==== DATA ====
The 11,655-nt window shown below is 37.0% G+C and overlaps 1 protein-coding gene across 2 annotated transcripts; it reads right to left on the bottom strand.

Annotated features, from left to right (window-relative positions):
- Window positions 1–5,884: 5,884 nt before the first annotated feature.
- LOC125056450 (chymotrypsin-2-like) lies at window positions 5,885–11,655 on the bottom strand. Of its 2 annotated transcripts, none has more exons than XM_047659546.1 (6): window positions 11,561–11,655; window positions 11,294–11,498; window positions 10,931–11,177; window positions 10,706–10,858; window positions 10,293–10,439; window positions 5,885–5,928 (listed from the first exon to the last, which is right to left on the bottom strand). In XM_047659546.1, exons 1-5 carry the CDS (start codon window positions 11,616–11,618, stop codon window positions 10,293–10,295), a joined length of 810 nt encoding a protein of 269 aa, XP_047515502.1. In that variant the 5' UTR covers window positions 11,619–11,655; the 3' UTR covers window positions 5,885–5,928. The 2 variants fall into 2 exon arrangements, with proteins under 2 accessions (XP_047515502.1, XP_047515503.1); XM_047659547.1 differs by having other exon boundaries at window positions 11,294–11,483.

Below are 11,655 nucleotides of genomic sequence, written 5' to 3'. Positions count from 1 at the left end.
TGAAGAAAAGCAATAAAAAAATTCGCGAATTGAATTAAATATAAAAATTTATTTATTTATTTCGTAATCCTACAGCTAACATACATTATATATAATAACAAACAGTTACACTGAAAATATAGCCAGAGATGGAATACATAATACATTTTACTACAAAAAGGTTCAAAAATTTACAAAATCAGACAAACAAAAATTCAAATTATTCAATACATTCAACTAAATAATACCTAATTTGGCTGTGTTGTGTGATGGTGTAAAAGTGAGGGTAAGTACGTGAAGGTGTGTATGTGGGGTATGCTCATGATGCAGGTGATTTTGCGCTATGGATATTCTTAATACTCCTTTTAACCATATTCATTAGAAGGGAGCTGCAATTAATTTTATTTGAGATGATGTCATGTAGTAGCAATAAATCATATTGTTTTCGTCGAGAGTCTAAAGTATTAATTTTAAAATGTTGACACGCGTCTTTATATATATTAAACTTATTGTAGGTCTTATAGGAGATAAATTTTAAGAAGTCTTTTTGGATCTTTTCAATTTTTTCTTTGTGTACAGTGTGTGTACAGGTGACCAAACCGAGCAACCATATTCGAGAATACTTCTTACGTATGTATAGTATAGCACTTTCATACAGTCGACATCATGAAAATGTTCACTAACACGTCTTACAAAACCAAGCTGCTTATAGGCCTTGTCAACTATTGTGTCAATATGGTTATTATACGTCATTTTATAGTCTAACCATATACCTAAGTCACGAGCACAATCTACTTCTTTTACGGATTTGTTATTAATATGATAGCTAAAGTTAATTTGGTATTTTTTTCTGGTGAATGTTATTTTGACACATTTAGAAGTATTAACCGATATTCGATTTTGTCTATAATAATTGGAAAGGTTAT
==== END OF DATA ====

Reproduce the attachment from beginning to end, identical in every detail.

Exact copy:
The 11,655-nt window shown below is 37.0% G+C and overlaps 1 protein-coding gene across 2 annotated transcripts; it reads right to left on the bottom strand.

Annotated features, from left to right (window-relative positions):
- Window positions 1–5,884: 5,884 nt before the first annotated feature.
- LOC125056450 (chymotrypsin-2-like) lies at window positions 5,885–11,655 on the bottom strand. Of its 2 annotated transcripts, none has more exons than XM_047659546.1 (6): window positions 11,561–11,655; window positions 11,294–11,498; window positions 10,931–11,177; window positions 10,706–10,858; window positions 10,293–10,439; window positions 5,885–5,928 (listed from the first exon to the last, which is right to left on the bottom strand). In XM_047659546.1, exons 1-5 carry the CDS (start codon window positions 11,616–11,618, stop codon window positions 10,293–10,295), a joined length of 810 nt encoding a protein of 269 aa, XP_047515502.1. In that variant the 5' UTR covers window positions 11,619–11,655; the 3' UTR covers window positions 5,885–5,928. The 2 variants fall into 2 exon arrangements, with proteins under 2 accessions (XP_047515502.1, XP_047515503.1); XM_047659547.1 differs by having other exon boundaries at window positions 11,294–11,483.

Below are 11,655 nucleotides of genomic sequence, written 5' to 3'. Positions count from 1 at the left end.
TGAAGAAAAGCAATAAAAAAATTCGCGAATTGAATTAAATATAAAAATTTATTTATTTATTTCGTAATCCTACAGCTAACATACATTATATATAATAACAAACAGTTACACTGAAAATATAGCCAGAGATGGAATACATAATACATTTTACTACAAAAAGGTTCAAAAATTTACAAAATCAGACAAACAAAAATTCAAATTATTCAATACATTCAACTAAATAATACCTAATTTGGCTGTGTTGTGTGATGGTGTAAAAGTGAGGGTAAGTACGTGAAGGTGTGTATGTGGGGTATGCTCATGATGCAGGTGATTTTGCGCTATGGATATTCTTAATACTCCTTTTAACCATATTCATTAGAAGGGAGCTGCAATTAATTTTATTTGAGATGATGTCATGTAGTAGCAATAAATCATATTGTTTTCGTCGAGAGTCTAAAGTATTAATTTTAAAATGTTGACACGCGTCTTTATATATATTAAACTTATTGTAGGTCTTATAGGAGATAAATTTTAAGAAGTCTTTTTGGATCTTTTCAATTTTTTCTTTGTGTACAGTGTGTGTACAGGTGACCAAACCGAGCAACCATATTCGAGAATACTTCTTACGTATGTATAGTATAGCACTTTCATACAGTCGACATCATGAAAATGTTCACTAACACGTCTTACAAAACCAAGCTGCTTATAGGCCTTGTCAACTATTGTGTCAATATGGTTATTATACGTCATTTTATAGTCTAACCATATACCTAAGTCACGAGCACAATCTACTTCTTTTACGGATTTGTTATTAATATGATAGCTAAAGTTAATTTGGTATTTTTTTCTGGTGAATGTTATTTTGACACATTTAGAAGTATTAACCGATATTCGATTTTGTCTATAATAATTGGAAAGGTTAT